Texas-based commercial trucker Louis Martinez was fired when he refused to commit an illegal act by transporting an unsafe load. Although Texas is an “at-will employment” state—meaning that employers can typically fire employees for any reason or for no reason—the Texas Supreme Court recently established a narrow exception to that rule that says employers cannot fire an employee when they refuse to do something illegal. So Martinez sued his employer for wrongful discharge, and the jury awarded him $7,500 in lost wages, $10,000 for mental anguish, and $200,000 in punitive damages.
The Texas Supreme Court decided to review the decision to address two questions of crucial importance to the state’s businesses: are punitive damages are available at all in wrongful termination cases? And, if so, was the ratio of $26 in punitive damages for every $1 in actual damages (after the judges threw out Martinez’s “mental anguish” claims as improper) constitutional under the Due Process Clause? The U.S. Supreme Court has made clear that that provision forbids courts from using relatively small compensatory damages as an excuse to impose crushing punitive damages. PLF filed this brief in the case urging the court to abide by these Due Process limits.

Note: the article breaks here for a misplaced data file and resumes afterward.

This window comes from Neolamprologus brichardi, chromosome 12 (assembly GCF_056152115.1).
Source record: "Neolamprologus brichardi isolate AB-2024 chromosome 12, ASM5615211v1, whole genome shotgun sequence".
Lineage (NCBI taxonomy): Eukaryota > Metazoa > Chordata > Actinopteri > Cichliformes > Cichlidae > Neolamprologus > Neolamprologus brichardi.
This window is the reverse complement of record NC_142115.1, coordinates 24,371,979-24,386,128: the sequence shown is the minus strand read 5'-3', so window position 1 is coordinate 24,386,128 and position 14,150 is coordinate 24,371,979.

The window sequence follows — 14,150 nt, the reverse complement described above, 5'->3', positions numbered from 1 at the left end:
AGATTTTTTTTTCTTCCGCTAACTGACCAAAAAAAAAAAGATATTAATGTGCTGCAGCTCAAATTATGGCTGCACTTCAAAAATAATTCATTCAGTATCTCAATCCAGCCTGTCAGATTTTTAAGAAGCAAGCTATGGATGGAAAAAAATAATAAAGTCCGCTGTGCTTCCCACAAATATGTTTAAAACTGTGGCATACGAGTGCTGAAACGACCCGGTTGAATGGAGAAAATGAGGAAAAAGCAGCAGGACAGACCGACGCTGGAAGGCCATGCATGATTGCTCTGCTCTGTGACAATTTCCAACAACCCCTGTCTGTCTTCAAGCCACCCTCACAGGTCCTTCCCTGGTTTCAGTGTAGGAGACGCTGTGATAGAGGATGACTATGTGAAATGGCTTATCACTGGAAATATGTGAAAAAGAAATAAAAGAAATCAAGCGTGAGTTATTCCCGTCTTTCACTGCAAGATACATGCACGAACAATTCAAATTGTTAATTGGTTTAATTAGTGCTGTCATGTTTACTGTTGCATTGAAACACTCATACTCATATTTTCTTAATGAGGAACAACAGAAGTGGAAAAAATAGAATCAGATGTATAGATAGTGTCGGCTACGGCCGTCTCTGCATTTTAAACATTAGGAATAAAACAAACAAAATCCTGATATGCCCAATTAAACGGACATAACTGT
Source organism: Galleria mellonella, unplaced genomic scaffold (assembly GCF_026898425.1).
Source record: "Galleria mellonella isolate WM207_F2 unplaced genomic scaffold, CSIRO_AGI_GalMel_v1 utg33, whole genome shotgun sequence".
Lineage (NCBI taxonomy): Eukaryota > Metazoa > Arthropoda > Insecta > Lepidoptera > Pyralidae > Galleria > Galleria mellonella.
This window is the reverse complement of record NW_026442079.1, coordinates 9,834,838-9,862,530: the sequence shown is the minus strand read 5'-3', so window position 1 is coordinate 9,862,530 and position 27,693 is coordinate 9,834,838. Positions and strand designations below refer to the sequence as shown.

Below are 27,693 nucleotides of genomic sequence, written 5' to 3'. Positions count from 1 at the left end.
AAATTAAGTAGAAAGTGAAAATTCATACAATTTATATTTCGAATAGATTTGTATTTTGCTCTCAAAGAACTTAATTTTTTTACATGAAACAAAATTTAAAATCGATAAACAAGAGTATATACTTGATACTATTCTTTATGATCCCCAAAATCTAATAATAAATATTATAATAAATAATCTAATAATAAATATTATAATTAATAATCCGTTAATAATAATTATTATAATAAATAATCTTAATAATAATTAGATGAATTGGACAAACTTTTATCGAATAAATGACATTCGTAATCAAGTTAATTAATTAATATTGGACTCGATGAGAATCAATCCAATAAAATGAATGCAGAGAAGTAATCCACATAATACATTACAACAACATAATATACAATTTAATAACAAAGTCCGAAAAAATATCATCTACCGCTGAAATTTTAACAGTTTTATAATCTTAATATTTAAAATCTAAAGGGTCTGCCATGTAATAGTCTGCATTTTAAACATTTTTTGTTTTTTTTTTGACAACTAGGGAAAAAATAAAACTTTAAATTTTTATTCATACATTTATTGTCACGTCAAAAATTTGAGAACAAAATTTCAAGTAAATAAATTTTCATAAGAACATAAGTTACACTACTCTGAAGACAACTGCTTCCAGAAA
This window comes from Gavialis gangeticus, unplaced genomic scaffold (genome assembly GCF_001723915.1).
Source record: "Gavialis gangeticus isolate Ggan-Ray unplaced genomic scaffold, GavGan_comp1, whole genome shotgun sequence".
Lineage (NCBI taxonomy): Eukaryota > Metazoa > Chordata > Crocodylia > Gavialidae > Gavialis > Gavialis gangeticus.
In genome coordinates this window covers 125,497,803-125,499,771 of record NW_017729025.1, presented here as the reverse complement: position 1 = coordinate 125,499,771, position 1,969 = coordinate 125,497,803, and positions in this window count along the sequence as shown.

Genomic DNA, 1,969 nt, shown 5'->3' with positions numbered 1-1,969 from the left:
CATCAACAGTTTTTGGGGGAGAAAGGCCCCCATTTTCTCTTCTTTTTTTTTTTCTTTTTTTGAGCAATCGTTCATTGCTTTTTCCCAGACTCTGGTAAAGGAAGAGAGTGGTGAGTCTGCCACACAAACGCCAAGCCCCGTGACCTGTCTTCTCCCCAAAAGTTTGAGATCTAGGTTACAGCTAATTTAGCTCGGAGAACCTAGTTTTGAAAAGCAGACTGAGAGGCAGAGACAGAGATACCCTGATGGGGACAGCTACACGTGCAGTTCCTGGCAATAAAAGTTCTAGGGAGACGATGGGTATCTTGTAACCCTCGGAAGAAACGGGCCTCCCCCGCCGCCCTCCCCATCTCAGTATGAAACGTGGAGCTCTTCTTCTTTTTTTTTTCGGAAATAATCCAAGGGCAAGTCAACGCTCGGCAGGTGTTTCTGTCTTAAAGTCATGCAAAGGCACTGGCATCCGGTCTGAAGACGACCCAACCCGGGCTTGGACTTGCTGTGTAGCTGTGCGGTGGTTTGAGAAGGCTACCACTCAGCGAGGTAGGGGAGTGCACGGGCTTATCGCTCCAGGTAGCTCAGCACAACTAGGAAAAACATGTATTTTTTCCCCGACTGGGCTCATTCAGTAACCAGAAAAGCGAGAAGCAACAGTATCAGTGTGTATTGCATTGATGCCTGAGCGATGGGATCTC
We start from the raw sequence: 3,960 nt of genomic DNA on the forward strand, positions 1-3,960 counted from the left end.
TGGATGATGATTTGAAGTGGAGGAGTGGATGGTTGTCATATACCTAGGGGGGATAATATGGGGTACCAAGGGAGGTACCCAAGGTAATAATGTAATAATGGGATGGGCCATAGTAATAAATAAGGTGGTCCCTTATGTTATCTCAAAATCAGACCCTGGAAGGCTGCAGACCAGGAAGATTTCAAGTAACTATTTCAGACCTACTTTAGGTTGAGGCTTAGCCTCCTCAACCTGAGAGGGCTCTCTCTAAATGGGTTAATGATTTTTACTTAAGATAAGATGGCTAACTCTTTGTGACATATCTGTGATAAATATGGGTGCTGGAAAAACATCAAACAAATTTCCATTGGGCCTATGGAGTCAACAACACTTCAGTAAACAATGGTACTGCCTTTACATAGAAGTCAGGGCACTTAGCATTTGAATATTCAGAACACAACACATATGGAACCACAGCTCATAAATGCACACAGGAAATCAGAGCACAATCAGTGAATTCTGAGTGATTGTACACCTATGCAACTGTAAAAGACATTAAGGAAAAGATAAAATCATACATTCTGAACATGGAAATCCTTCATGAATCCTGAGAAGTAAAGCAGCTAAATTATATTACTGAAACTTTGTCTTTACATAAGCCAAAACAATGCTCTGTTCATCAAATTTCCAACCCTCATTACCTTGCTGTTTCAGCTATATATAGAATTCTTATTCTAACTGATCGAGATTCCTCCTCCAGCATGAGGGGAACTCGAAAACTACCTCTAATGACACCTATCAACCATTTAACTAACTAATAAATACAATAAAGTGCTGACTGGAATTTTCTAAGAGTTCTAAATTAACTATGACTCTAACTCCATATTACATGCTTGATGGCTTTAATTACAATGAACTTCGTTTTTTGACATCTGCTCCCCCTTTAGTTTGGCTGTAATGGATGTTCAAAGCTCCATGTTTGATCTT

As it turns out, the court completely reversed the punitive damages award without addressing Due Process concerns. It held that Martinez failed to show that his employer acted with malice, which is necessary for any punitive damages claim. The justices rejected Martinez’s argument that malice could be shown merely by the dangerousness of the illegal acts he was asked to perform, ruling that there was not a close enough connection between those acts and the harm Martinez suffered (being fired). The court also concluded that the nature of the wrongful termination claim is that the employee was asked to do something illegal and refused. “Allowing punitive damages based on the unrealized consequences of the illegal directive would amount to impermissibly punishing the employer for harm the plaintiff never actually endures.”
The decision does not foreclose the possibility of punitive damages in some future wrongful discharge case, but properly limited their availability to those cases in which the employer truly acted with malice, for example, spreading false rumors about the employee to prevent him from getting another job.